Chris Reynolds...Nashvegas TN
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I have a Private Stock Singlecut with a 25" scale, wrap-around bridge, and wide-fat Pernambuco neck. It's the best sounding and playing guitar (not just PRS) I've ever played. In my opinion, if you want a "singlecut" styled guitar with a short scale length and two-piece bridge...that already exists. If that's what you like, you can't out "Les Paul" a Les Paul. However, I can understand buying a PRS with Les Paul specs because you want that high-level quality. I guess my point is: Buy what you like!
I like the monstrous SC 250 the most. It's got everything I want from a standard Les Paul, but with less weight and a more familiar (for me) PRS shaped body. Don't let me start talking about the details.... Oh, and the one-piece bridge is just perfect as it is. I'm fine with the two-piece as well, just that the one-piece looks simpler and cleaner.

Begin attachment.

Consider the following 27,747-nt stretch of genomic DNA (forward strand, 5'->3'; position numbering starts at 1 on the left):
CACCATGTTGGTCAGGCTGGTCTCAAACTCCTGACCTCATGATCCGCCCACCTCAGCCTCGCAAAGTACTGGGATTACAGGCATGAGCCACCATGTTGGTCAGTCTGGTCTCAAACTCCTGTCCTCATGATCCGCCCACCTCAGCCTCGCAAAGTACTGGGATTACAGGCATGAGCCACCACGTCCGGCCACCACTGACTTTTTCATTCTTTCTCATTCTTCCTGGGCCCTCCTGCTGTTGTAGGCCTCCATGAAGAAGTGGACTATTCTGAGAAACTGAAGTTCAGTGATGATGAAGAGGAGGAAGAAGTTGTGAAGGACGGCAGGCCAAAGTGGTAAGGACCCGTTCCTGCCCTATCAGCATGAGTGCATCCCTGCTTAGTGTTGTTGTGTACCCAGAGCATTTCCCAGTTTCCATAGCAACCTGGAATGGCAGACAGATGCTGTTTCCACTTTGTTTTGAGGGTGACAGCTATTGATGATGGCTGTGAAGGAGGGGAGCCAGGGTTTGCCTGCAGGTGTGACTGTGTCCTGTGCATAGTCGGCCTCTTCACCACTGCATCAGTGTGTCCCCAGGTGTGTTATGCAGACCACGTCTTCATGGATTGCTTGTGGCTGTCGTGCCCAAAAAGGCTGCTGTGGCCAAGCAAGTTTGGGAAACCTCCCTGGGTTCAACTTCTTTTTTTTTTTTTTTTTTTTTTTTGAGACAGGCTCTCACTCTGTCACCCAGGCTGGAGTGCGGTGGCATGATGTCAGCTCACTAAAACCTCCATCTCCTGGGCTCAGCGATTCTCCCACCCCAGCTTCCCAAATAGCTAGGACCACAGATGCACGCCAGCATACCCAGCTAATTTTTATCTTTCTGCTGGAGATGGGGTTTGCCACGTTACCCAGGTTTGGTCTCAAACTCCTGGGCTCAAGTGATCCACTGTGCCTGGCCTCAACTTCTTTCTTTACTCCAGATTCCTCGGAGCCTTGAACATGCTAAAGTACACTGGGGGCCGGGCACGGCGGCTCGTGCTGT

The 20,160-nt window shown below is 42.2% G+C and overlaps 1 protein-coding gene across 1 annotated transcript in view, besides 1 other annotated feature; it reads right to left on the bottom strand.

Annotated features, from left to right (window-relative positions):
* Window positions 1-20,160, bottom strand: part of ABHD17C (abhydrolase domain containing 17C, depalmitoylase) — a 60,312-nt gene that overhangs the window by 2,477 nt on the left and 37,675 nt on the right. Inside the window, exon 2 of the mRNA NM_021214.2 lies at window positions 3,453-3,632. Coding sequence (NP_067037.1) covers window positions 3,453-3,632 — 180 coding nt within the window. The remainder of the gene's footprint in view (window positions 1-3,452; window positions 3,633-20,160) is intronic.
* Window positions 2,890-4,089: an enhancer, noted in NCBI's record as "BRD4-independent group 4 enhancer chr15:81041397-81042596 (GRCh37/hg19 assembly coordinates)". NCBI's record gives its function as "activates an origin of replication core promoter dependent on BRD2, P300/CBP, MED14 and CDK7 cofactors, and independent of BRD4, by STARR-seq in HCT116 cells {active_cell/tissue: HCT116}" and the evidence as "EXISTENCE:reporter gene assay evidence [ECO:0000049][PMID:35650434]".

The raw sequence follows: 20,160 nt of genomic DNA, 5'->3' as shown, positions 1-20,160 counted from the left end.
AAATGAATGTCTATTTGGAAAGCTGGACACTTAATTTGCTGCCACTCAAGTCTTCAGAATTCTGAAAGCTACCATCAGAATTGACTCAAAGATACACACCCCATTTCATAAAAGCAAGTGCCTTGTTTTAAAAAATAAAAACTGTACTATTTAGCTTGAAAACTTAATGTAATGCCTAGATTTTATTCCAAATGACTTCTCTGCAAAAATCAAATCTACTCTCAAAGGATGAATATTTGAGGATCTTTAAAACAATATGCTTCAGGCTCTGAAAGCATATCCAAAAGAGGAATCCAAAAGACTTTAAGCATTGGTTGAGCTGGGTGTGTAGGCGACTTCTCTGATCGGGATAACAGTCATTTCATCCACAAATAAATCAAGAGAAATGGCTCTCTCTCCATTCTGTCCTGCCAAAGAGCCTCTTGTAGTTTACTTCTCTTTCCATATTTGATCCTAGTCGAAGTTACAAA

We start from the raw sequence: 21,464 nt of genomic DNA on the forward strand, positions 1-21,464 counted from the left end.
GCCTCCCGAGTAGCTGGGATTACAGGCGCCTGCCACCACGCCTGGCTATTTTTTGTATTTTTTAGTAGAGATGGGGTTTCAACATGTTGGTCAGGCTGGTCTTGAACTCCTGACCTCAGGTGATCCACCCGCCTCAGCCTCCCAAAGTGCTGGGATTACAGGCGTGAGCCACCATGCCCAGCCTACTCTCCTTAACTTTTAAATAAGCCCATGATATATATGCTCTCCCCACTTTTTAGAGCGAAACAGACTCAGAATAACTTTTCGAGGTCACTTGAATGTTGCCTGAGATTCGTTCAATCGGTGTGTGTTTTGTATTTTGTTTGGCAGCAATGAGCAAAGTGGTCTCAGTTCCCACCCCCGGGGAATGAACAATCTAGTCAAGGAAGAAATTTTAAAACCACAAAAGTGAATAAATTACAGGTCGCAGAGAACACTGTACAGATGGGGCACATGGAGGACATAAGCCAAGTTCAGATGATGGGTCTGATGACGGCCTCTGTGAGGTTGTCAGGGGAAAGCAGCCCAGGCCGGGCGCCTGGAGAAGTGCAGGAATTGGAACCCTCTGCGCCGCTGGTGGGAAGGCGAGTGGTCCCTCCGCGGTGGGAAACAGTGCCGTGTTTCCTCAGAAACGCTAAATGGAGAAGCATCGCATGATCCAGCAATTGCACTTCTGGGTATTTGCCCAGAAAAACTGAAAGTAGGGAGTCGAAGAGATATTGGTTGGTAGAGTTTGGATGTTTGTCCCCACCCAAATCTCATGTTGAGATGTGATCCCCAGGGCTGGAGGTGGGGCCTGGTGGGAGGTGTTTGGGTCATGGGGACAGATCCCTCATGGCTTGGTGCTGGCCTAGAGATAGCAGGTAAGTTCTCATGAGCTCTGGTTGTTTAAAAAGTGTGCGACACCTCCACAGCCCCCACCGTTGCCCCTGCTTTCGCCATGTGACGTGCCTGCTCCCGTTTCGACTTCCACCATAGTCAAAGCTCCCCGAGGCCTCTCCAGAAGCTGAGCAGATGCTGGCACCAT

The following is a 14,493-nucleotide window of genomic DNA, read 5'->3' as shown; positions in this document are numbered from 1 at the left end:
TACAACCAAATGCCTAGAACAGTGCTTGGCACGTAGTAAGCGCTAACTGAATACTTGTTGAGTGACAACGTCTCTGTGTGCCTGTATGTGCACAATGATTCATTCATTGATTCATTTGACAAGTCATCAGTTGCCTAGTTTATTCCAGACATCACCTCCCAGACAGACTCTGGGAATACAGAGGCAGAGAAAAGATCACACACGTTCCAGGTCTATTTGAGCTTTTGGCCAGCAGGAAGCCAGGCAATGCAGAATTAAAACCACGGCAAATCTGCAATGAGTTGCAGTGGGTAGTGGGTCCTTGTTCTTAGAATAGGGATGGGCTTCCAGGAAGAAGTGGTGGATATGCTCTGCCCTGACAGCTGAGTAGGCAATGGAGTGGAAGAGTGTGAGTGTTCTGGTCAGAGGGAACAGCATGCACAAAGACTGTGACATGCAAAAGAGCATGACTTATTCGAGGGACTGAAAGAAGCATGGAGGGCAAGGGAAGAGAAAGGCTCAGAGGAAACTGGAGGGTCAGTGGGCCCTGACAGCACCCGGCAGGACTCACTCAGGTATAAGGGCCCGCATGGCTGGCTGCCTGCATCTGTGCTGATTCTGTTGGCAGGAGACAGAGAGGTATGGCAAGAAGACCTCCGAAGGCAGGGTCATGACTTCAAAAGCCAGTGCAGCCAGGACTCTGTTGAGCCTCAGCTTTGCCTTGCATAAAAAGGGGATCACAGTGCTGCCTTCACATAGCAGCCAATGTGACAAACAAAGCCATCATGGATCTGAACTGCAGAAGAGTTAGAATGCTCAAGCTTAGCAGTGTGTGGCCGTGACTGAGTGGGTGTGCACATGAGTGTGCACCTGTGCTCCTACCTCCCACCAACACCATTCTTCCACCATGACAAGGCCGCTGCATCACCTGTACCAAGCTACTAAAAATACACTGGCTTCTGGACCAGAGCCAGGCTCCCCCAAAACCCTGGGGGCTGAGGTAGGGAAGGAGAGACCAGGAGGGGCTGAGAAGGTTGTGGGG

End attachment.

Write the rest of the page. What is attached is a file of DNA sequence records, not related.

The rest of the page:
Wonder why they don't just make one in a 24-3/4" scale like a real Paul? I don't think a scale length is proprietary is it?
I cant comment on the differences between PRS SCs. I've been a Fender guy all my life...or used to be. Always loved the looks and tones of the LPs. I had a '62 ES335 for a lot of years. I bought a Les Paul just about annually trying to bind with them but I never could. Even with heavier strings, I could never cozy up to their loose, luxurious, slinky, no-fight having feel.
In May of this year just before my early June BDayand after giving away yet another strat and finding myself "beaterless" my Wife decided we were getting me an SE for my Birthday. Then I could be ALL and nothing BUT PRS. Even my beater would now be a PRS.
I was gassing for a sc. Mama thinks singlecuts look "country" which is clearly a bad thing?.